• Rice Cutgrass - Broadleaf Arrowhead Wet Meadow (CEGL006461 )
  • Reed Canarygrass Eastern Ruderal Marsh (CEGL006044 )
  • Japanese Knotweed Ruderal Wet Meadow (CEGL008472 )
  • Woolgrass Wet Meadow (CEGL006349 )
  • Steeplebush - Blackberry species / Reed Canarygrass Ruderal Wet Shrubland (CEGL006571 )

NatureServe Ecological Systems

This New York natural community falls into the following ecological system(s). Ecological systems are often described at a coarser resolution than New York's natural communities and tend to represent clusters of associations found in similar environments. The ecological systems project is developed and maintained by NatureServe.

Characteristic Species

Trees > 5m

Acer rubrum

Shrubs < 2m

Spiraea tomentosa (steeplebush)

Herbs

Boehmeria cylindrica (false nettle)

Calamagrostis canadensis

Carex lacustris (lake-bank sedge)

Carex stricta (tussock sedge)

Glyceria canadensis (rattlesnake manna grass)

Impatiens capensis (spotted jewelweed, spotted touch-me-not)

Juncus effusus

Leersia oryzoides (rice cut grass)

Onoclea sensibilis (sensitive fern)

Persicaria sagittata (arrow-leaved tear-thumb)

Phalaris arundinacea (reed canary grass)

Poa trivialis

Scirpus atrovirens (dark-green bulrush)

Scirpus cyperinus (common wool-grass)

Solidago gigantea (swamp goldenrod)

Thelypteris palustris

Typha latifolia (wide-leaved cat-tail)

Floating-leaved aquatics

Hydrocharis morsus-ranae (European frog's-bit)

Similar Ecological Communities

  • Deep emergent marsh (guide)
    Deep emergent marshes are also on mineral soils but are usually flooded for most of the year. The most abundant plants in a deep emergent marsh are cattails (Typha spp.), bulrushes (Scirpus spp.), bur-weeds (Sparganium spp.), and other emergent aquatic plants. Shallow emergent marshes are found on permanently saturated soils that are seasonally flooded, but the water levels usually drop by mid to late summer to expose the substrate.
  • Sedge meadow (guide)
    Sedge meadows typically have peat accumulation in the substrate and this peat is usually underlain by deep muck. The dominant plants in sedge meadows are members of the sedge family (Cyperaceae), typically the genus Carex. There is no peat accumulation in a shallow emergent marsh. Shallow emergent marshes are found on deep mineral soil or sometimes deep muck soils. Sedges may be abundant in shallow emrgent marshes but are not dominant.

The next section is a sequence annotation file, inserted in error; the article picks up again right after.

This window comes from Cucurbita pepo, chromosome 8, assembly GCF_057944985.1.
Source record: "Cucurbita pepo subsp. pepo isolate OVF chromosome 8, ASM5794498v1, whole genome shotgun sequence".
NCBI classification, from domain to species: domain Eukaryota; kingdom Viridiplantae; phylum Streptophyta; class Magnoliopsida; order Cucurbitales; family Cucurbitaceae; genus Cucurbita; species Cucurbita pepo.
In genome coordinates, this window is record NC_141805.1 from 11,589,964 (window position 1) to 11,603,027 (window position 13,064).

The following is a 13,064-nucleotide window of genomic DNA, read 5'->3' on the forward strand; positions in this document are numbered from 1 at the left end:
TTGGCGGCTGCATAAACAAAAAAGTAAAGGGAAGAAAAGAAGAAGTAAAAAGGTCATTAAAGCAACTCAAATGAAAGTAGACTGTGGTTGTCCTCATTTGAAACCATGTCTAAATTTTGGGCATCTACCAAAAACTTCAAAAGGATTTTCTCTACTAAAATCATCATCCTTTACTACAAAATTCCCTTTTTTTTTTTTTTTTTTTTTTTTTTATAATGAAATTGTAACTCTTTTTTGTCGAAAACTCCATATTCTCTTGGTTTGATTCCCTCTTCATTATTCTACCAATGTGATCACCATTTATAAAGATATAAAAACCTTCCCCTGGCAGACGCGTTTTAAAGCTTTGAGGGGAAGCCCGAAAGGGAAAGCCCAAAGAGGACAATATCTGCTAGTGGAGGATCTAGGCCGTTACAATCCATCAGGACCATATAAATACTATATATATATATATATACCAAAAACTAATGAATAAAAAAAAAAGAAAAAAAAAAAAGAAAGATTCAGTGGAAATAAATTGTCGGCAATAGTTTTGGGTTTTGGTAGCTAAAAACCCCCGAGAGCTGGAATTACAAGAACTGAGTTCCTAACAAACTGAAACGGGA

Vegetation

Trees > 5m
2%
Shrubs 2 - 5m
2%
Shrubs < 2m
4%
Epiphytes
1%
Herbs
73%
Nonvascular plants
1%
Emergent aquatics
11%
Floating-leaved aquatics
5%

Percent cover

This figure helps visualize the structure and "look" or "feel" of a typical Shallow Emergent Marsh. Each bar represents the amount of "coverage" for all the species growing at that height. Because layers overlap (shrubs may grow under trees, for example), the shaded regions can add up to more than 100%.

Additional Resources

References

Bray, W.L. 1915. The development of the vegetation of New York State. New York State College of Forestry, Tech. Publ. No. 3, Syracuse, NY.

Cowardin, L.M., V. Carter, F.C. Golet, and E.T. La Roe. 1979. Classification of wetlands and deepwater habitats of the United States. U.S. Fish and Wildlife Service. Washington, D.C. 131 pp.

Edinger, G. J., D. J. Evans, S. Gebauer, T. G. Howard, D. M. Hunt, and A. M. Olivero (editors). 2014. Ecological Communities of New York State. Second Edition. A revised and expanded edition of Carol Reschke’s Ecological Communities of New York State. New York Natural Heritage Program, New York State Department of Environmental Conservation, Albany, NY. http://www.dec.ny.gov/docs/wildlife_pdf/ecocomm2014.pdf

Edinger, Gregory J., D.J. Evans, Shane Gebauer, Timothy G. Howard, David M. Hunt, and Adele M. Olivero (editors). 2002. Ecological Communities of New York State. Second Edition. A revised and expanded edition of Carol Reschke's Ecological Communities of New York State. (Draft for review). New York Natural Heritage Program, New York State Department of Environmental Conservation. Albany, NY. 136 pp.

Gilman, B. A. 1976. Wetland plant communities along the eastern shoreline of Lake Ontario. M.S. thesis, State University of New York College of Environmental Science and Forestry, Syracuse, New York.

Hotchkiss, Neil. 1932. A botanical survey of the Tug Hill plateau. New York State Museum Bulletin No. 287. Albany, NY.

Huffman & Associates, Inc. (August 1999) Finalized June 2000. Wetlands Status and Trend Analysis of New York State - Mid-1980's to Mid-1990's. Prepared for New York State Department of Environmental Conservation. June 2000. Larkspur, California. l7pp. plus attachments.

Levine, E. 1998. Bull's birds of New York State. Comstock Publishing Associates, Ithaca, NY.

Metzler, K.J. and A.W.H. Damman. 1985. Vegetation patterns in the Connecticut River floodplain in relation to frequency and duration of flooding. Nat. Can. 112:535-547.

New York Natural Heritage Program. 2019. New York Natural Heritage Program Databases. Albany, NY.

New York State Department of Environmental Conservation. 1995. Freshwater Wetlands: Delineation Manual. July 1995. New York State Department of Environmental Conservation. Division of Fish, Wildlife, and Marine Resources. Bureau of Habitat. Albany, NY.

Reschke, Carol. 1990. Ecological communities of New York State. New York Natural Heritage Program, New York State Department of Environmental Conservation. Latham, NY. 96 pp. plus xi.

Tiner, R. W., Jr. 1985a. Wetlands of Delaware. Cooperative publication of USDI Fish & Wildlife Service, National Wetlands Inventory, Newton Corner, MA, and Delaware Department of Natural Resources and Environmental Control, Dover, DE. 77 pp.

Tiner, R. W., Jr. 1985b. Wetlands of New Jersey. USDI Fish & Wildlife Service, National Wetlands Inventory, Newton Corner, MA. 117 pp.

Links

About This Guide

This guide was authored by: Aissa Feldmann

Information for this guide was last updated on: May 1, 2019

Please cite this page as:
New York Natural Heritage Program. 2019. Online Conservation Guide for Shallow emergent marsh. Available from: https://guides.nynhp.org/shallow-emergent-marsh/. Accessed November 19, 2019.